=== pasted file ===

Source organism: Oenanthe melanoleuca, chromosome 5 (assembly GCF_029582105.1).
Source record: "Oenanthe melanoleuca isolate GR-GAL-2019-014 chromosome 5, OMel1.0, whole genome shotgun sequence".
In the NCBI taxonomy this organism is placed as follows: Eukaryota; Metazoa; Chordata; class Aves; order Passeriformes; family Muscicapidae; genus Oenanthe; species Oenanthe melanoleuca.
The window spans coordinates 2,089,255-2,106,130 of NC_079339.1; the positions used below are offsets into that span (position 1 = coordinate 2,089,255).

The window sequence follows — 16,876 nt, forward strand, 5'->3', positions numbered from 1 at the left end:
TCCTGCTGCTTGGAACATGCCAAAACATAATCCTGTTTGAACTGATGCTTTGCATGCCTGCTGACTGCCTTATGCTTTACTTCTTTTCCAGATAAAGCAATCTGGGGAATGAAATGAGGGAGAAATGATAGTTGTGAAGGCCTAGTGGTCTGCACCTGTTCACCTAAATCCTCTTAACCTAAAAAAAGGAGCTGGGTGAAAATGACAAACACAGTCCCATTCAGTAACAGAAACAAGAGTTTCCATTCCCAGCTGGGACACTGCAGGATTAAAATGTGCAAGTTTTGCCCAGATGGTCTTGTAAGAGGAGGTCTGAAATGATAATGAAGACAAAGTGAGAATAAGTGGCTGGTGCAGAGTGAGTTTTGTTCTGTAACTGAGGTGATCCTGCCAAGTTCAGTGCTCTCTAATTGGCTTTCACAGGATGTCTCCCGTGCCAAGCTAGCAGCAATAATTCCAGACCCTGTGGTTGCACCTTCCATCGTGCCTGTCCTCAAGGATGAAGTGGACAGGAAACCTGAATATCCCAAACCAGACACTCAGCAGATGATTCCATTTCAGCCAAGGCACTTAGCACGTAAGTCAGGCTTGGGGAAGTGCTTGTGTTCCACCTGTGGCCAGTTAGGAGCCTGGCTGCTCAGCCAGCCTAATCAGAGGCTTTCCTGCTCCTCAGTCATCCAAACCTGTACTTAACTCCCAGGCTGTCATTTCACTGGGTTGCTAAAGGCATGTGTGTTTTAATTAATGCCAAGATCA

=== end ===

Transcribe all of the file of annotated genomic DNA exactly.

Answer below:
Source organism: Oenanthe melanoleuca, chromosome 5 (assembly GCF_029582105.1).
Source record: "Oenanthe melanoleuca isolate GR-GAL-2019-014 chromosome 5, OMel1.0, whole genome shotgun sequence".
In the NCBI taxonomy this organism is placed as follows: Eukaryota; Metazoa; Chordata; class Aves; order Passeriformes; family Muscicapidae; genus Oenanthe; species Oenanthe melanoleuca.
The window spans coordinates 2,089,255-2,106,130 of NC_079339.1; the positions used below are offsets into that span (position 1 = coordinate 2,089,255).

The window sequence follows — 16,876 nt, forward strand, 5'->3', positions numbered from 1 at the left end:
TCCTGCTGCTTGGAACATGCCAAAACATAATCCTGTTTGAACTGATGCTTTGCATGCCTGCTGACTGCCTTATGCTTTACTTCTTTTCCAGATAAAGCAATCTGGGGAATGAAATGAGGGAGAAATGATAGTTGTGAAGGCCTAGTGGTCTGCACCTGTTCACCTAAATCCTCTTAACCTAAAAAAAGGAGCTGGGTGAAAATGACAAACACAGTCCCATTCAGTAACAGAAACAAGAGTTTCCATTCCCAGCTGGGACACTGCAGGATTAAAATGTGCAAGTTTTGCCCAGATGGTCTTGTAAGAGGAGGTCTGAAATGATAATGAAGACAAAGTGAGAATAAGTGGCTGGTGCAGAGTGAGTTTTGTTCTGTAACTGAGGTGATCCTGCCAAGTTCAGTGCTCTCTAATTGGCTTTCACAGGATGTCTCCCGTGCCAAGCTAGCAGCAATAATTCCAGACCCTGTGGTTGCACCTTCCATCGTGCCTGTCCTCAAGGATGAAGTGGACAGGAAACCTGAATATCCCAAACCAGACACTCAGCAGATGATTCCATTTCAGCCAAGGCACTTAGCACGTAAGTCAGGCTTGGGGAAGTGCTTGTGTTCCACCTGTGGCCAGTTAGGAGCCTGGCTGCTCAGCCAGCCTAATCAGAGGCTTTCCTGCTCCTCAGTCATCCAAACCTGTACTTAACTCCCAGGCTGTCATTTCACTGGGTTGCTAAAGGCATGTGTGTTTTAATTAATGCCAAGATCA